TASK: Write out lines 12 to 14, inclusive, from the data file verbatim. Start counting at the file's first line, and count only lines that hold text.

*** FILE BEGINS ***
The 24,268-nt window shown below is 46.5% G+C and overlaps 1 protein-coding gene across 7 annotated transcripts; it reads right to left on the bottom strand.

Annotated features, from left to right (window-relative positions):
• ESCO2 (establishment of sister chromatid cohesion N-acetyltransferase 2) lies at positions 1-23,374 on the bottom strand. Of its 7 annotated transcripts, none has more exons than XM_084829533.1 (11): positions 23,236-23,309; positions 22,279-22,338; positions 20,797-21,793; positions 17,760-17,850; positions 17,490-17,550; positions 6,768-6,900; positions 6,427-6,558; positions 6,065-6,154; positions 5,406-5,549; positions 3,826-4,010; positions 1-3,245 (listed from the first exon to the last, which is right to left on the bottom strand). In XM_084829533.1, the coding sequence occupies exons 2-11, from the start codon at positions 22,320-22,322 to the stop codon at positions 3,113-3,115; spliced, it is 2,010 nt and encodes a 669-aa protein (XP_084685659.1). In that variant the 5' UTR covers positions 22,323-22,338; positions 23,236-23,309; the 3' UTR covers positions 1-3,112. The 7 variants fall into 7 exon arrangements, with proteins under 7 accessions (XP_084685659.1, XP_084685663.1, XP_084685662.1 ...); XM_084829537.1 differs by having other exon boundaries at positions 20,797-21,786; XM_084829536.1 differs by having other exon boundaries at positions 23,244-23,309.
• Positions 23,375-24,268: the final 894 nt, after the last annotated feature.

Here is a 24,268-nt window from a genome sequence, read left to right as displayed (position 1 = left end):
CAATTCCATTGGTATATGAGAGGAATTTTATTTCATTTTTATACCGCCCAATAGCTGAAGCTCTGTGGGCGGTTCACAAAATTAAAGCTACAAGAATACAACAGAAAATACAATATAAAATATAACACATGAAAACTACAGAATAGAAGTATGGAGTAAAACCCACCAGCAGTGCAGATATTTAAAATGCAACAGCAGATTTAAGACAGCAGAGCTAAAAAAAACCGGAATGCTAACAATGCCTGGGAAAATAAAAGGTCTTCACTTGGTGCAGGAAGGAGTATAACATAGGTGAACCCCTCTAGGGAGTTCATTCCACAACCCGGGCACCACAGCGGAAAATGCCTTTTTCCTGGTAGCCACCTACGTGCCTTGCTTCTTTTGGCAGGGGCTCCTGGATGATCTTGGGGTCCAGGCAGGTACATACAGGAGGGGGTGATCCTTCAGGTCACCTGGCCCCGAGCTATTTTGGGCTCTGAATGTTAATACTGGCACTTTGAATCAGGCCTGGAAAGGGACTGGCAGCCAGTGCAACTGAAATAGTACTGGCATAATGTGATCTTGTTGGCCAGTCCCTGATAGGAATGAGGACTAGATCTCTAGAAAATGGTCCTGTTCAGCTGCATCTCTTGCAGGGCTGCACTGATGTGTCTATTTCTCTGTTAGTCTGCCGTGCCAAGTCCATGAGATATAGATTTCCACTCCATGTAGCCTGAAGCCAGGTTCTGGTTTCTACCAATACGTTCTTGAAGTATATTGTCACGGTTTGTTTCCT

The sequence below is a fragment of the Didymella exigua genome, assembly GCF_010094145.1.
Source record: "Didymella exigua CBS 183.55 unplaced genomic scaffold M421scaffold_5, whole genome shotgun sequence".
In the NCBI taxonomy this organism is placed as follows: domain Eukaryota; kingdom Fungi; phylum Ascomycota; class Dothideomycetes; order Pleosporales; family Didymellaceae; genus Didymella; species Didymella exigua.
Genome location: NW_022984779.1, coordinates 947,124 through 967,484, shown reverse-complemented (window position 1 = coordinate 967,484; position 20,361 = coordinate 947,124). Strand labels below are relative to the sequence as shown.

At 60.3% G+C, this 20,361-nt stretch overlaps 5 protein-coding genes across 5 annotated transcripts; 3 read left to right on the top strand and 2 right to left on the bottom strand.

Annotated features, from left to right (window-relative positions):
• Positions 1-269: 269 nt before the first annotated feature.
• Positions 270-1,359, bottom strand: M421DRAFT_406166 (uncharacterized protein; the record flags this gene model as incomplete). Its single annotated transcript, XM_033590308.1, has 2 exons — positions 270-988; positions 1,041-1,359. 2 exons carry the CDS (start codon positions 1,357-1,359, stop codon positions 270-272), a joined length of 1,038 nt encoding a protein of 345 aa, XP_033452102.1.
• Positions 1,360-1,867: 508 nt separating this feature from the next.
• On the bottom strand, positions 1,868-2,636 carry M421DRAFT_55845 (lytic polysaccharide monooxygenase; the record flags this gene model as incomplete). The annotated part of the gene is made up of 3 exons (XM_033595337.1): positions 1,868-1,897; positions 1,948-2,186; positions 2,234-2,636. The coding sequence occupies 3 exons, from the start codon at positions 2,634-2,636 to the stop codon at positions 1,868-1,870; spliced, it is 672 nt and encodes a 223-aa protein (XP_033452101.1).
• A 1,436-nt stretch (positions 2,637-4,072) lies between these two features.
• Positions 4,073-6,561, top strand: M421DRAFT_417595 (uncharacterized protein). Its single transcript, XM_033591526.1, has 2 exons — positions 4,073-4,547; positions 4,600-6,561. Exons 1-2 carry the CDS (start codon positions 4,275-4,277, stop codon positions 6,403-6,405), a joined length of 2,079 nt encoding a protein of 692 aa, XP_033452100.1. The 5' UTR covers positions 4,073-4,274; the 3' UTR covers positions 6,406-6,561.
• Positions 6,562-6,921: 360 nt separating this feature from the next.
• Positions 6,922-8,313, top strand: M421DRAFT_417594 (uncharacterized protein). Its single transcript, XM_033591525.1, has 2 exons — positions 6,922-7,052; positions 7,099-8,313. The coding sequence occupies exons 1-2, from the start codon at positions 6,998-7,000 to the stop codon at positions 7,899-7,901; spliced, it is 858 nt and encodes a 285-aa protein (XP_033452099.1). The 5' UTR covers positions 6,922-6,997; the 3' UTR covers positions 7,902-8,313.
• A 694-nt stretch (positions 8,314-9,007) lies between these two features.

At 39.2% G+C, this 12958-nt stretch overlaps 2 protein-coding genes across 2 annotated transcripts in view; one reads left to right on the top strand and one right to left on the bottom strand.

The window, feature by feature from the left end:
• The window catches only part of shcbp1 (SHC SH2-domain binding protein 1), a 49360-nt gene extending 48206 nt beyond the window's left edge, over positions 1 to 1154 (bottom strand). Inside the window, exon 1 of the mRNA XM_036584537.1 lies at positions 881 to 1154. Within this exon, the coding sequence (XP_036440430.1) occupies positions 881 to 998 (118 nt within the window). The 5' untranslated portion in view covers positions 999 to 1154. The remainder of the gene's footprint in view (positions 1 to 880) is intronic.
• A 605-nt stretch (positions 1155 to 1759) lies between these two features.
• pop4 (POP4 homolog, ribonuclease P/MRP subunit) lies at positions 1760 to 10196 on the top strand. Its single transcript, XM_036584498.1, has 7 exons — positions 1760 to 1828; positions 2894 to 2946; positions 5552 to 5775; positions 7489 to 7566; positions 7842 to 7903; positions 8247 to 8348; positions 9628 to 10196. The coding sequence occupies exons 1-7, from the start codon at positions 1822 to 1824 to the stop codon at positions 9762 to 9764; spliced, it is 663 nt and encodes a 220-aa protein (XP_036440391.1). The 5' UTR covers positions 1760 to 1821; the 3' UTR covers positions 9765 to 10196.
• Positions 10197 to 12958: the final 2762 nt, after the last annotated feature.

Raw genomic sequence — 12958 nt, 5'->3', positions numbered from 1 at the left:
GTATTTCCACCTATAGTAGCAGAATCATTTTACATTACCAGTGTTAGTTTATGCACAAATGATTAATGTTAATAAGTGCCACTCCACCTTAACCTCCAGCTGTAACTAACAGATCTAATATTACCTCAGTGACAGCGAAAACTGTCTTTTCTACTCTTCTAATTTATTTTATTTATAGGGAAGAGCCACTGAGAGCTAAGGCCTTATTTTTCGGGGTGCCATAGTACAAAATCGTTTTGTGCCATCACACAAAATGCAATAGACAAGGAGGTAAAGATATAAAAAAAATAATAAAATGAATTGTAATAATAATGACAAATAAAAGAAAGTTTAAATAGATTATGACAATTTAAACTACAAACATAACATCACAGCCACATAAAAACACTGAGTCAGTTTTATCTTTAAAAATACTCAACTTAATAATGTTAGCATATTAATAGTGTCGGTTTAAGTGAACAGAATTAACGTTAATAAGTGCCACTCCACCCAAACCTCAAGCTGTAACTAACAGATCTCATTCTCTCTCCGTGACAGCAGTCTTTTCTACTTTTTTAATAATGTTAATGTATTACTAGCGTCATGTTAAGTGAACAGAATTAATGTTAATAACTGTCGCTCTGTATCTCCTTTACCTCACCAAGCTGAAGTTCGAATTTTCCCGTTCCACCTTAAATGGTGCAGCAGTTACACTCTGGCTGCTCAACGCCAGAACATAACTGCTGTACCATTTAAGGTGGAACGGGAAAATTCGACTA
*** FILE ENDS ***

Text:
Annotated features, from left to right (window-relative positions):
• Positions 1-269: 269 nt before the first annotated feature.
• Positions 270-1,359, bottom strand: M421DRAFT_406166 (uncharacterized protein; the record flags this gene model as incomplete). Its single annotated transcript, XM_033590308.1, has 2 exons — positions 270-988; positions 1,041-1,359. 2 exons carry the CDS (start codon positions 1,357-1,359, stop codon positions 270-272), a joined length of 1,038 nt encoding a protein of 345 aa, XP_033452102.1.